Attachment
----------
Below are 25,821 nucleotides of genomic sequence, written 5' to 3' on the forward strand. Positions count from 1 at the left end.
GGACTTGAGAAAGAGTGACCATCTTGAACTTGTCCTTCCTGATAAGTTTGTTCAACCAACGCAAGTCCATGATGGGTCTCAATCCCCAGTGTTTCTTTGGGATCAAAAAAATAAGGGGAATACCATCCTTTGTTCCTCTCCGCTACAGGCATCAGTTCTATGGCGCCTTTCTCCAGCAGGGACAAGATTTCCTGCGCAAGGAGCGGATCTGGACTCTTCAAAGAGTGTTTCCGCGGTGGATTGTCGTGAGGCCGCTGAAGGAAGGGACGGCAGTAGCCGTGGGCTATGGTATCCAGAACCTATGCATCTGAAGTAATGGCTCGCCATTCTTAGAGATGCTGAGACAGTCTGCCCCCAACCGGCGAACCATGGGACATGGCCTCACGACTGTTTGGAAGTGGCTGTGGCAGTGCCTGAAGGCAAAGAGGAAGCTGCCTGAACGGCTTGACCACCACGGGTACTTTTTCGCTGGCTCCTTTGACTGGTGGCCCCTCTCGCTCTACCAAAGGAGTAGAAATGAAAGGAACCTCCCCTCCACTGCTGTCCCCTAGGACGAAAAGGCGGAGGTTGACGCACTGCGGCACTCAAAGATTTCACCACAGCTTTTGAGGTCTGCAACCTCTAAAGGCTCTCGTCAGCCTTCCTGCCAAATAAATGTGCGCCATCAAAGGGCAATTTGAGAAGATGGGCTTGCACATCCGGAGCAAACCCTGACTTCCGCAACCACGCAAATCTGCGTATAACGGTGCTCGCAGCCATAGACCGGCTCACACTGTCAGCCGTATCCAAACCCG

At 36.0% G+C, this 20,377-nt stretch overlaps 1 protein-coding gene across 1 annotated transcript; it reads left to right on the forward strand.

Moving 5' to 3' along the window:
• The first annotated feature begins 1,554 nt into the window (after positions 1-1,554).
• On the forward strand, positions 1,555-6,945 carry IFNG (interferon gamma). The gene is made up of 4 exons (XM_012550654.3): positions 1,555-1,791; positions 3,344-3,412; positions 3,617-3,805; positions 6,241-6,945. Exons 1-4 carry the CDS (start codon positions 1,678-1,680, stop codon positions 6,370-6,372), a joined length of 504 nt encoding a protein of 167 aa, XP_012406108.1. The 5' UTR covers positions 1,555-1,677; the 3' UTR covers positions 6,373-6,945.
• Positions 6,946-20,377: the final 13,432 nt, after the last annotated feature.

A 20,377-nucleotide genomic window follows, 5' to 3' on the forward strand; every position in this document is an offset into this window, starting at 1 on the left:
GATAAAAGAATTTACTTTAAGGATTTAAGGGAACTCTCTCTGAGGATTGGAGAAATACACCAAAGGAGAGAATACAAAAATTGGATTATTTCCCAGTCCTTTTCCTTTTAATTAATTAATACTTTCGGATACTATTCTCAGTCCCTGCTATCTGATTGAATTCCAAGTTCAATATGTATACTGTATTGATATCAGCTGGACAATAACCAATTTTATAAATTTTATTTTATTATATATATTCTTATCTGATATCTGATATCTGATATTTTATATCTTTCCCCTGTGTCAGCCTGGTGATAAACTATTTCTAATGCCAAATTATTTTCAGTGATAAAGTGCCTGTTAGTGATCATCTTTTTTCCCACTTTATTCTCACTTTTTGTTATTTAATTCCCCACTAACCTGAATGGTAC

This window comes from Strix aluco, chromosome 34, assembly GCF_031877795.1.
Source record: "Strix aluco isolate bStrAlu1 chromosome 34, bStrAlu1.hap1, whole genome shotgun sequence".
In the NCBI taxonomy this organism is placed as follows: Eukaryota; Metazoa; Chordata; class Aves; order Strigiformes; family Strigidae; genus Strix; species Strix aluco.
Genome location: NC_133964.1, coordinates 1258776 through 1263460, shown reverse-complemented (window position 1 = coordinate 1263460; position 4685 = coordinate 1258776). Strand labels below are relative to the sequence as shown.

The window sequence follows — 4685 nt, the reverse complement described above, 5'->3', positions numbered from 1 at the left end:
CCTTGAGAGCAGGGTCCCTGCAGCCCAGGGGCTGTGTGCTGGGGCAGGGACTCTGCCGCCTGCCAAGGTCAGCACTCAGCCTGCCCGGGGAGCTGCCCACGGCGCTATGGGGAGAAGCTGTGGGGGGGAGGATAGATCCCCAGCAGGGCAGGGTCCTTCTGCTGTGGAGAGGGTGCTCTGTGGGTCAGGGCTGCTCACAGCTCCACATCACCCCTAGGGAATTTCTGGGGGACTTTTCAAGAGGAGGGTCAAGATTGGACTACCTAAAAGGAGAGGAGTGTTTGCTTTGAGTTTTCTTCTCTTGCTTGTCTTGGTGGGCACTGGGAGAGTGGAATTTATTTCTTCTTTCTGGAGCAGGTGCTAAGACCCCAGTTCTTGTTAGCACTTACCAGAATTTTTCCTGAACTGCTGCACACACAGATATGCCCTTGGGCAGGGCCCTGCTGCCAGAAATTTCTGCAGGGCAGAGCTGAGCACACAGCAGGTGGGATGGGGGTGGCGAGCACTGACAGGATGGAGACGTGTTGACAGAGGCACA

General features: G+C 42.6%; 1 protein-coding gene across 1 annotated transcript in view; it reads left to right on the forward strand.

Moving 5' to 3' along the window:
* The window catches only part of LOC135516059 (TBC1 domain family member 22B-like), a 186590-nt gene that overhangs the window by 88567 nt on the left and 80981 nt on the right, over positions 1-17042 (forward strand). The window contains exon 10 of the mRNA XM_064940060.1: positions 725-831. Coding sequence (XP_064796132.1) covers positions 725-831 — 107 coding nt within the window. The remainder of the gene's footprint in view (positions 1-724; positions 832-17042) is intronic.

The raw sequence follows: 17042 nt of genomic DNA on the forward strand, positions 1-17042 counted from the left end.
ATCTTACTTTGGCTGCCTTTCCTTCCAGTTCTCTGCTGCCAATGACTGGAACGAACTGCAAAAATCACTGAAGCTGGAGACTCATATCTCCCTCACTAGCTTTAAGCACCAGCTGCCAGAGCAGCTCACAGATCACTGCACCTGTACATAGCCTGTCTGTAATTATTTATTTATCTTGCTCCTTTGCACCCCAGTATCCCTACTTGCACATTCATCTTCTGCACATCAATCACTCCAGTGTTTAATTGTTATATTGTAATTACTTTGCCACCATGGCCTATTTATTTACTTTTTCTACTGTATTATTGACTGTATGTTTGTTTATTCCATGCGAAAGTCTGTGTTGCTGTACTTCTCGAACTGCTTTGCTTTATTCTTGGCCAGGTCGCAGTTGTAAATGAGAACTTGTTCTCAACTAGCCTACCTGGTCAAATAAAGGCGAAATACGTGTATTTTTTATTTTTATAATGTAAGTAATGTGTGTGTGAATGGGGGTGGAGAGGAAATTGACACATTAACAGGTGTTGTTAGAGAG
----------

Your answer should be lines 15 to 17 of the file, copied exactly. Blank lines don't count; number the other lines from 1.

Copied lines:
CCTTGAGAGCAGGGTCCCTGCAGCCCAGGGGCTGTGTGCTGGGGCAGGGACTCTGCCGCCTGCCAAGGTCAGCACTCAGCCTGCCCGGGGAGCTGCCCACGGCGCTATGGGGAGAAGCTGTGGGGGGGAGGATAGATCCCCAGCAGGGCAGGGTCCTTCTGCTGTGGAGAGGGTGCTCTGTGGGTCAGGGCTGCTCACAGCTCCACATCACCCCTAGGGAATTTCTGGGGGACTTTTCAAGAGGAGGGTCAAGATTGGACTACCTAAAAGGAGAGGAGTGTTTGCTTTGAGTTTTCTTCTCTTGCTTGTCTTGGTGGGCACTGGGAGAGTGGAATTTATTTCTTCTTTCTGGAGCAGGTGCTAAGACCCCAGTTCTTGTTAGCACTTACCAGAATTTTTCCTGAACTGCTGCACACACAGATATGCCCTTGGGCAGGGCCCTGCTGCCAGAAATTTCTGCAGGGCAGAGCTGAGCACACAGCAGGTGGGATGGGGGTGGCGAGCACTGACAGGATGGAGACGTGTTGACAGAGGCACA

General features: G+C 42.6%; 1 protein-coding gene across 1 annotated transcript in view; it reads left to right on the forward strand.

Moving 5' to 3' along the window: